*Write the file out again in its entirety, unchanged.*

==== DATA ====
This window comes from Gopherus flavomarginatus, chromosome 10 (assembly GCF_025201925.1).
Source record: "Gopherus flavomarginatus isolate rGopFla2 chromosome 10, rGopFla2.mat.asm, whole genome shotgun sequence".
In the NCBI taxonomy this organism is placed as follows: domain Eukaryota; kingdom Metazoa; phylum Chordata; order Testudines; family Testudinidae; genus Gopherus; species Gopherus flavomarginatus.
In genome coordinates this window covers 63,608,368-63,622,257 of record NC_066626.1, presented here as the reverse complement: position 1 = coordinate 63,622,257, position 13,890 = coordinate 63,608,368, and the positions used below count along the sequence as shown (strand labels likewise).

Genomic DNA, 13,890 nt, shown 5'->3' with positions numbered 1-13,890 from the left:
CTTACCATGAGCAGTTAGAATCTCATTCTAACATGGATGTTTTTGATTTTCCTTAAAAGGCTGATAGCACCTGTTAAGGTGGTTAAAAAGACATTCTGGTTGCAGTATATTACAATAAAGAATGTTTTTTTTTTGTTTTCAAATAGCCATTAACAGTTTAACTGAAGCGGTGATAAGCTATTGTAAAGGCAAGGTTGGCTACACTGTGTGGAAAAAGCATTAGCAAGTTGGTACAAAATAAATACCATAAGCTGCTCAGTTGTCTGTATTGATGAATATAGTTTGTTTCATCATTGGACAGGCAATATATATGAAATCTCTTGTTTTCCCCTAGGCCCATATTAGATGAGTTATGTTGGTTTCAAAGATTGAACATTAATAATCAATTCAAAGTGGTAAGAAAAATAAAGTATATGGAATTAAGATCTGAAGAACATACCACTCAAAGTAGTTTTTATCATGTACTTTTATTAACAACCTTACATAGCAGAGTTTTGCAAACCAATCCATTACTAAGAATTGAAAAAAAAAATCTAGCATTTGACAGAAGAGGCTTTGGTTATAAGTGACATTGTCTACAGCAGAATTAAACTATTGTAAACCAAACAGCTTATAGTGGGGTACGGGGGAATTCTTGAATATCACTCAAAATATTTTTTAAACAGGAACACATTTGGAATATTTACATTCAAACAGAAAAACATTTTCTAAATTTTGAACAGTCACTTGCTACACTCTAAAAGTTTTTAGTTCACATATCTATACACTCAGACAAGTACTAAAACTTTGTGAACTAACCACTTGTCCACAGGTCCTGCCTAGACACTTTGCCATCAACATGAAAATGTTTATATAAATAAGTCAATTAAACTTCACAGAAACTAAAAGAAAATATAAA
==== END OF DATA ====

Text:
This window comes from Gopherus flavomarginatus, chromosome 10 (assembly GCF_025201925.1).
Source record: "Gopherus flavomarginatus isolate rGopFla2 chromosome 10, rGopFla2.mat.asm, whole genome shotgun sequence".
In the NCBI taxonomy this organism is placed as follows: domain Eukaryota; kingdom Metazoa; phylum Chordata; order Testudines; family Testudinidae; genus Gopherus; species Gopherus flavomarginatus.
In genome coordinates this window covers 63,608,368-63,622,257 of record NC_066626.1, presented here as the reverse complement: position 1 = coordinate 63,622,257, position 13,890 = coordinate 63,608,368, and the positions used below count along the sequence as shown (strand labels likewise).

Genomic DNA, 13,890 nt, shown 5'->3' with positions numbered 1-13,890 from the left:
CTTACCATGAGCAGTTAGAATCTCATTCTAACATGGATGTTTTTGATTTTCCTTAAAAGGCTGATAGCACCTGTTAAGGTGGTTAAAAAGACATTCTGGTTGCAGTATATTACAATAAAGAATGTTTTTTTTTTGTTTTCAAATAGCCATTAACAGTTTAACTGAAGCGGTGATAAGCTATTGTAAAGGCAAGGTTGGCTACACTGTGTGGAAAAAGCATTAGCAAGTTGGTACAAAATAAATACCATAAGCTGCTCAGTTGTCTGTATTGATGAATATAGTTTGTTTCATCATTGGACAGGCAATATATATGAAATCTCTTGTTTTCCCCTAGGCCCATATTAGATGAGTTATGTTGGTTTCAAAGATTGAACATTAATAATCAATTCAAAGTGGTAAGAAAAATAAAGTATATGGAATTAAGATCTGAAGAACATACCACTCAAAGTAGTTTTTATCATGTACTTTTATTAACAACCTTACATAGCAGAGTTTTGCAAACCAATCCATTACTAAGAATTGAAAAAAAAAATCTAGCATTTGACAGAAGAGGCTTTGGTTATAAGTGACATTGTCTACAGCAGAATTAAACTATTGTAAACCAAACAGCTTATAGTGGGGTACGGGGGAATTCTTGAATATCACTCAAAATATTTTTTAAACAGGAACACATTTGGAATATTTACATTCAAACAGAAAAACATTTTCTAAATTTTGAACAGTCACTTGCTACACTCTAAAAGTTTTTAGTTCACATATCTATACACTCAGACAAGTACTAAAACTTTGTGAACTAACCACTTGTCCACAGGTCCTGCCTAGACACTTTGCCATCAACATGAAAATGTTTATATAAATAAGTCAATTAAACTTCACAGAAACTAAAAGAAAATATAAA